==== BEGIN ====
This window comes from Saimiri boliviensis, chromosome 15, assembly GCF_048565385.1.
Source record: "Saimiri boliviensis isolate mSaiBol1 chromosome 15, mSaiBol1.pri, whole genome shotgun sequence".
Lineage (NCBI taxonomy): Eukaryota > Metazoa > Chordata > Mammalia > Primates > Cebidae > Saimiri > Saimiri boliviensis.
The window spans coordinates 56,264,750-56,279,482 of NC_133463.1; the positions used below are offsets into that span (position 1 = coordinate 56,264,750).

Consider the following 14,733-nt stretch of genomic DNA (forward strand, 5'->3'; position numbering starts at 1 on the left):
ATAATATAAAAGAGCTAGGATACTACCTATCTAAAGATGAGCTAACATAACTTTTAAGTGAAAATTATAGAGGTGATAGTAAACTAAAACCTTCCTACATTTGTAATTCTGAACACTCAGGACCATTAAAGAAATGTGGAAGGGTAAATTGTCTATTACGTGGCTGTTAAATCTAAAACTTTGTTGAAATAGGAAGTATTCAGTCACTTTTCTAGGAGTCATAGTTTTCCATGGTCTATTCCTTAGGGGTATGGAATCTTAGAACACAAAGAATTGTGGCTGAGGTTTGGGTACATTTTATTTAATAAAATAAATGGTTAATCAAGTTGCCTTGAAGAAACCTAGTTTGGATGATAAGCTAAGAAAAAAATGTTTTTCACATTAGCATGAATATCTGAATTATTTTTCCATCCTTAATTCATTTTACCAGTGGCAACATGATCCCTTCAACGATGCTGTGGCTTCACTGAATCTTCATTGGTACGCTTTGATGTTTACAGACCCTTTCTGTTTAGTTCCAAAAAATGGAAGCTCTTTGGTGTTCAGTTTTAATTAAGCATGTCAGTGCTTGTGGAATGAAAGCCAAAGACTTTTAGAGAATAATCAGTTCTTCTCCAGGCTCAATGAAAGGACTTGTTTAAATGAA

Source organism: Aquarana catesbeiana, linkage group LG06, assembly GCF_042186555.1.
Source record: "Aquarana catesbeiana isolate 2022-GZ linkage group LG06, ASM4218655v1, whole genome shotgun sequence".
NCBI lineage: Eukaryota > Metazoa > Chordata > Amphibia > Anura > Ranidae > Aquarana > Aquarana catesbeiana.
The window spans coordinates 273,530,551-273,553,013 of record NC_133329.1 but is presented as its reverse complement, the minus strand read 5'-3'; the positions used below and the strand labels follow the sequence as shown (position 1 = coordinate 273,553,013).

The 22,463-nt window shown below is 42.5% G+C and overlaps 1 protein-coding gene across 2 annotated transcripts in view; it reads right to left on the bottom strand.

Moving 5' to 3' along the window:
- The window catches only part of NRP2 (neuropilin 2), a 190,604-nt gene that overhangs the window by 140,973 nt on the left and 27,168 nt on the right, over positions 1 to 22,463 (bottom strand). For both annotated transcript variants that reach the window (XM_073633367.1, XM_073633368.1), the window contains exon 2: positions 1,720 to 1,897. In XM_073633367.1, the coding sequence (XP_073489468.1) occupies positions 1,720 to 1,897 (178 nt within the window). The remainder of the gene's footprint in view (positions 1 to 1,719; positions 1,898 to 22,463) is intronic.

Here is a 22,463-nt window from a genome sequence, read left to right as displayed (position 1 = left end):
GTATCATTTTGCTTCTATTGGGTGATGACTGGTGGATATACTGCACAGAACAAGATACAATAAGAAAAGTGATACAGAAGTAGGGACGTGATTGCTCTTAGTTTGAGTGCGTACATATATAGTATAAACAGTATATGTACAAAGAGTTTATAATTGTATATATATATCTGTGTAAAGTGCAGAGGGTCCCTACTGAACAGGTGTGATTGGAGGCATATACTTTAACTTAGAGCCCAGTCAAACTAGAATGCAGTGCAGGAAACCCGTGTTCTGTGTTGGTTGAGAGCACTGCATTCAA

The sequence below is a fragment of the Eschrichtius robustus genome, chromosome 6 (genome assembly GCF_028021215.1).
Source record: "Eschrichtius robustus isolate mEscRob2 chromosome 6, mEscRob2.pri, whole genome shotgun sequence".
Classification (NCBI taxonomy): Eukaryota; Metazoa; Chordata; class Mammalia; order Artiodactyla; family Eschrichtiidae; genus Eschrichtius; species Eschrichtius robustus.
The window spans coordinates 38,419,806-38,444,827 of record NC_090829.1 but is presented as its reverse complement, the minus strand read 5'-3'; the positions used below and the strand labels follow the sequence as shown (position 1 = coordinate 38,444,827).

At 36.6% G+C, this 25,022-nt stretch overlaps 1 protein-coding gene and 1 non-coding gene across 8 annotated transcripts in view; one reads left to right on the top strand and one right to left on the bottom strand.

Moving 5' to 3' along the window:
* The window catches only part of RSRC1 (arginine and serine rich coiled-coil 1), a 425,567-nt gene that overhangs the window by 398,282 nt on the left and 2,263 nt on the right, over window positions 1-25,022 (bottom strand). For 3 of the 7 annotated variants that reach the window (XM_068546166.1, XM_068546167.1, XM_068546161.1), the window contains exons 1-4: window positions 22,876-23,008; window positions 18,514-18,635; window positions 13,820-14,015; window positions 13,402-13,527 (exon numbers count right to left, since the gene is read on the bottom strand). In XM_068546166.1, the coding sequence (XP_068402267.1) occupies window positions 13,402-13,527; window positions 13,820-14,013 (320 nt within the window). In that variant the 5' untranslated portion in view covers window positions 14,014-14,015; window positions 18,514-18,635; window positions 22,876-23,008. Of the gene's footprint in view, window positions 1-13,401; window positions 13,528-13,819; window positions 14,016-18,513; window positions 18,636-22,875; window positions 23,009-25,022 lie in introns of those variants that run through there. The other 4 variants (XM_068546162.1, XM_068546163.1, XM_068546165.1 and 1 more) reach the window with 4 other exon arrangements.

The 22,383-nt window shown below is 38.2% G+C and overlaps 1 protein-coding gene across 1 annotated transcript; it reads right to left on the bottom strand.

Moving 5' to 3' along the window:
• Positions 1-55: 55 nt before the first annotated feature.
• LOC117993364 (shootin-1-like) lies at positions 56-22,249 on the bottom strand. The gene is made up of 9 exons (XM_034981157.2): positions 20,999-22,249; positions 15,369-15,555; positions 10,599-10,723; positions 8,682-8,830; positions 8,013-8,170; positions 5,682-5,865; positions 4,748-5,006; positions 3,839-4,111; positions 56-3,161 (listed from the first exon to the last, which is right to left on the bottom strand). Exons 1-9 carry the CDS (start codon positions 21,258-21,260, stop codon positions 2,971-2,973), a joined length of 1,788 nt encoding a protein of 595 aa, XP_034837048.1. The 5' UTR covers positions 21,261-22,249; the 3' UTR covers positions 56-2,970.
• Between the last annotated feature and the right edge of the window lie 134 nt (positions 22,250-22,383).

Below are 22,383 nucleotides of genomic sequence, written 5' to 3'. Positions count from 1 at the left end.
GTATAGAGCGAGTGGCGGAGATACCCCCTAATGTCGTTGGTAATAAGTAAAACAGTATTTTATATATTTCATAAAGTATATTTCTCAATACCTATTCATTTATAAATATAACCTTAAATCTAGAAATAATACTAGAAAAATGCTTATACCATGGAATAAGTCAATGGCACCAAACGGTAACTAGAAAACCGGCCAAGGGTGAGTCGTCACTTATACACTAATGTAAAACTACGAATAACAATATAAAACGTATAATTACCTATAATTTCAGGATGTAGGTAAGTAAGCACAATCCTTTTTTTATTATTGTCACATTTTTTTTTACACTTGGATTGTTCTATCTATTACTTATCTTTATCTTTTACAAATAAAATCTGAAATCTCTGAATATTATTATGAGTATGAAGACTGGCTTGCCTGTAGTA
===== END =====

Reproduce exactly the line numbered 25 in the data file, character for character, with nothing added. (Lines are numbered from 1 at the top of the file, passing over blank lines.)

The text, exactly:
• Positions 1-55: 55 nt before the first annotated feature.